• TGGP

      A relevant prior Hanson post is Let’s Not Kill All The Lawyers.

  • kernel

    Why should we trust retirement and bequest contracts will be enforced if the median voter of future generations and their AI cohort feel otherwise? How different will it be from the way that bourgeois elites gutted feudal rules, traditions, and contracts, upended well established church and private bequests, or outlawed slavery. Not counting the fact that the US constitutional prohibition of the income tax didn’t make it to the bicentennial. If those were obviously “bad” laws, what makes you think that some subset of persuasive elites won’t do that to your contracts just as everything from bequests to prenups are disregarded if sufficiently at variance with fashionable political correctness.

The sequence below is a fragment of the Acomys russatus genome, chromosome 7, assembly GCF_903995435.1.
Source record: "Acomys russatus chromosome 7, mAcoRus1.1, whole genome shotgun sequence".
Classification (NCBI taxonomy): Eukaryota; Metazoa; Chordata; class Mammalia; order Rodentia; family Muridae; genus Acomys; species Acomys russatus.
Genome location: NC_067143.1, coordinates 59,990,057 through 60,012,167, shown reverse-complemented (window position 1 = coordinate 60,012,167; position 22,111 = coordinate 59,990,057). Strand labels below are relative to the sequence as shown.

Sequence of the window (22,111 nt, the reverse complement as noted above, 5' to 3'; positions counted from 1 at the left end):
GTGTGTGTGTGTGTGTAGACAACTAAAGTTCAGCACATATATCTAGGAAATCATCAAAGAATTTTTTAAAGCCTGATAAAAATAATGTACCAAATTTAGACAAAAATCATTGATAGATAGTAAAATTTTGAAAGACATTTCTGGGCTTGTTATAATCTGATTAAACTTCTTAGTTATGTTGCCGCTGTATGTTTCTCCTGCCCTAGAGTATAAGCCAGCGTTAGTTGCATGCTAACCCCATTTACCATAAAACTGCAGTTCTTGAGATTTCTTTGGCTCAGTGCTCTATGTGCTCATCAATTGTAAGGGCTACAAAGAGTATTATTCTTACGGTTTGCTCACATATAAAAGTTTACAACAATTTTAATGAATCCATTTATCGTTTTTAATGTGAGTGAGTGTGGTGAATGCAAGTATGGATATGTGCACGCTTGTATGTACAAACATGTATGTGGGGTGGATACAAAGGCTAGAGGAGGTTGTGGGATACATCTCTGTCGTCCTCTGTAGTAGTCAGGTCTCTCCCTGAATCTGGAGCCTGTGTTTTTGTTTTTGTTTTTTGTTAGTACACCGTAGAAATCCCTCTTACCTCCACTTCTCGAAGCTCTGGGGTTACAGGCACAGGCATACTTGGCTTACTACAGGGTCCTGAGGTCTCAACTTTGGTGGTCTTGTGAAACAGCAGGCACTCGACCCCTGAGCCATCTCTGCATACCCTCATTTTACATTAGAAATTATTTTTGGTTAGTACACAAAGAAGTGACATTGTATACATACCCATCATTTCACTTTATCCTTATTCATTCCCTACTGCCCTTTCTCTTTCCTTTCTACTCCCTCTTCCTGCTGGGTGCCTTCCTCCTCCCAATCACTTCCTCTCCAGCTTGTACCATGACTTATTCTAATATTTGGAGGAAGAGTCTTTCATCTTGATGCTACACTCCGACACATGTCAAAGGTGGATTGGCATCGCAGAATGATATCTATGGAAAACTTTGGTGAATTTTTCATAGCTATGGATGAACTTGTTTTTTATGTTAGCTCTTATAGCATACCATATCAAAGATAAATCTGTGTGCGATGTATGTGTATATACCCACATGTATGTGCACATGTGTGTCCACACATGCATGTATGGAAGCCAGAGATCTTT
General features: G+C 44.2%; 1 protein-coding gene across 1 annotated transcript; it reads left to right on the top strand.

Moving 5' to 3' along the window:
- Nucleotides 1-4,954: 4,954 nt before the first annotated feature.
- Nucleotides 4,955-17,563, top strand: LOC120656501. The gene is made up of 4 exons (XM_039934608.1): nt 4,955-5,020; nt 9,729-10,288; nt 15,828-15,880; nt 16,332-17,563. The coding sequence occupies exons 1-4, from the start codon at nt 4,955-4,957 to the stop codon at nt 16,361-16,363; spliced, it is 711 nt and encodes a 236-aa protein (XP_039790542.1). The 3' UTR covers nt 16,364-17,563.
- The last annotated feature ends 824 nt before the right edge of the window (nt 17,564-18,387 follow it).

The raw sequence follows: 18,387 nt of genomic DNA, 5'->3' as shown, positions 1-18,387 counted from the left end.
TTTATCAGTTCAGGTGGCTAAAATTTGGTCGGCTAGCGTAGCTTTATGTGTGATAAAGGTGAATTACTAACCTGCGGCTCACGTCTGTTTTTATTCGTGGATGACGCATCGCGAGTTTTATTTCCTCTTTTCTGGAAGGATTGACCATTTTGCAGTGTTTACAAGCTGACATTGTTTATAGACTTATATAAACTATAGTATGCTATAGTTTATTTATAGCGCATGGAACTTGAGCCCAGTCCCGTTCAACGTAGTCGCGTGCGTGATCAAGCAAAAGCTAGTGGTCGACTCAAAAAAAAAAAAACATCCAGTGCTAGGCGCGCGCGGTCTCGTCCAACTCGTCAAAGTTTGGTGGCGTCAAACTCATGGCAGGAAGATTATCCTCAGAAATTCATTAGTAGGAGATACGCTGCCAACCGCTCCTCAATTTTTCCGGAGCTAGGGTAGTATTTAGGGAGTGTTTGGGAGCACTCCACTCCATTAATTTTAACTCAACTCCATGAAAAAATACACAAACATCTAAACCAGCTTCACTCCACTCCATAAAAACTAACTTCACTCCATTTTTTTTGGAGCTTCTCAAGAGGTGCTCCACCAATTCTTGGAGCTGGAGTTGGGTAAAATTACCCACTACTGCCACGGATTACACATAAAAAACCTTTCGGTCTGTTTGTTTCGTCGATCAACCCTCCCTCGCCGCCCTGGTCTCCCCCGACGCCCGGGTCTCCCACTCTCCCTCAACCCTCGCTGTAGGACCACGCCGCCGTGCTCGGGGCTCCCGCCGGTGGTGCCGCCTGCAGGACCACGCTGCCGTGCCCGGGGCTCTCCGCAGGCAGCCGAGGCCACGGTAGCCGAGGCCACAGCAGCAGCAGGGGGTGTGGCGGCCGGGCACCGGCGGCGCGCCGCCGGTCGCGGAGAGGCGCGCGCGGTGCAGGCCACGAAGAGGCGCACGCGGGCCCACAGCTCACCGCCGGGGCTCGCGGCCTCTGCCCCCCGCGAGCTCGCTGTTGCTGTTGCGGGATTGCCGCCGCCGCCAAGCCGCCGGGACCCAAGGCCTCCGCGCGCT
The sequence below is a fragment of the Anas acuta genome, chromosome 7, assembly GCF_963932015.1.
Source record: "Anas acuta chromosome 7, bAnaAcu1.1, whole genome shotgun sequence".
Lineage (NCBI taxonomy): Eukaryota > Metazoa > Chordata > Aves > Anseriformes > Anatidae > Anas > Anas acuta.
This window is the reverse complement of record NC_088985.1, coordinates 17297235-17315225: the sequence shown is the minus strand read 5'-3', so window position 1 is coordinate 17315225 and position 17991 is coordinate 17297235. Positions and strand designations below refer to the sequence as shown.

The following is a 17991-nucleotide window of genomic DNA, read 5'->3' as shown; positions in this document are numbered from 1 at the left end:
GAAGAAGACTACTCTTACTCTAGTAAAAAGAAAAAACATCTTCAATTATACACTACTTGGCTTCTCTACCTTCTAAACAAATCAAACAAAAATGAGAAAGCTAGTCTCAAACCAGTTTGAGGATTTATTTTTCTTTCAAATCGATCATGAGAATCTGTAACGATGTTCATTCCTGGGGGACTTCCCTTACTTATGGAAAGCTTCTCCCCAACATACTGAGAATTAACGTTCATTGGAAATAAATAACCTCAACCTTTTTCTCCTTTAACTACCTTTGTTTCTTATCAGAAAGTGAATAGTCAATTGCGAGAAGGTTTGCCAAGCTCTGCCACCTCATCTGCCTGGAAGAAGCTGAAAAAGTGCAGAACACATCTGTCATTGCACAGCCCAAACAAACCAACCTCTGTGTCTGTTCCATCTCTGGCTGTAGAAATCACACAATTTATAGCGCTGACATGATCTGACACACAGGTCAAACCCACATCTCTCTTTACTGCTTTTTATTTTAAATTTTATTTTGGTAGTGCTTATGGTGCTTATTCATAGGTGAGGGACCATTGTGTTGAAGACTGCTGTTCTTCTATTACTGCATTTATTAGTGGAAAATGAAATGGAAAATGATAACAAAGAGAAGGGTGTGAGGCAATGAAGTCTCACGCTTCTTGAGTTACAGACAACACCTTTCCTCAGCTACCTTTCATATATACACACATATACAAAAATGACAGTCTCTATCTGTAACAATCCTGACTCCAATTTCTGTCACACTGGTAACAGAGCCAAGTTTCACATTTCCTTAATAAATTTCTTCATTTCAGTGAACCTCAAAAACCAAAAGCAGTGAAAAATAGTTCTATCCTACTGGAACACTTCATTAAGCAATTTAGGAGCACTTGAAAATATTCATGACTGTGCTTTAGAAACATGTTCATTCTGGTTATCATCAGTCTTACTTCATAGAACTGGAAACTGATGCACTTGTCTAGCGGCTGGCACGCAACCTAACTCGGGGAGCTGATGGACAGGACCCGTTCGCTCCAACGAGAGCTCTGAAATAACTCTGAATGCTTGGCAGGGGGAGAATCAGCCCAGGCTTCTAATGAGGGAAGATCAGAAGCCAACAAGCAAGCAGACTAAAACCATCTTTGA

• Robin Hanson

      There are no guarantees on offer. So we must choose which of many not perfectly reliable approaches is the most reliable.

    • daedalus2u

      Kernal, you make an excellent point. The entire idea of property ownership is a social/political convention. It is hard for me to see how property ownership can survive the Singularity or when entities can exist in electronic substrates.

      The current convention is that the entity that inhabits a physical body “owns” it and that ownership right is not transferable, but that convention developed because bodies grow and the substrates used to form a body are consumed as food or, like air are “free” and universally available. Even then there are people who are trying to usurp the idea of ownership of one’s body.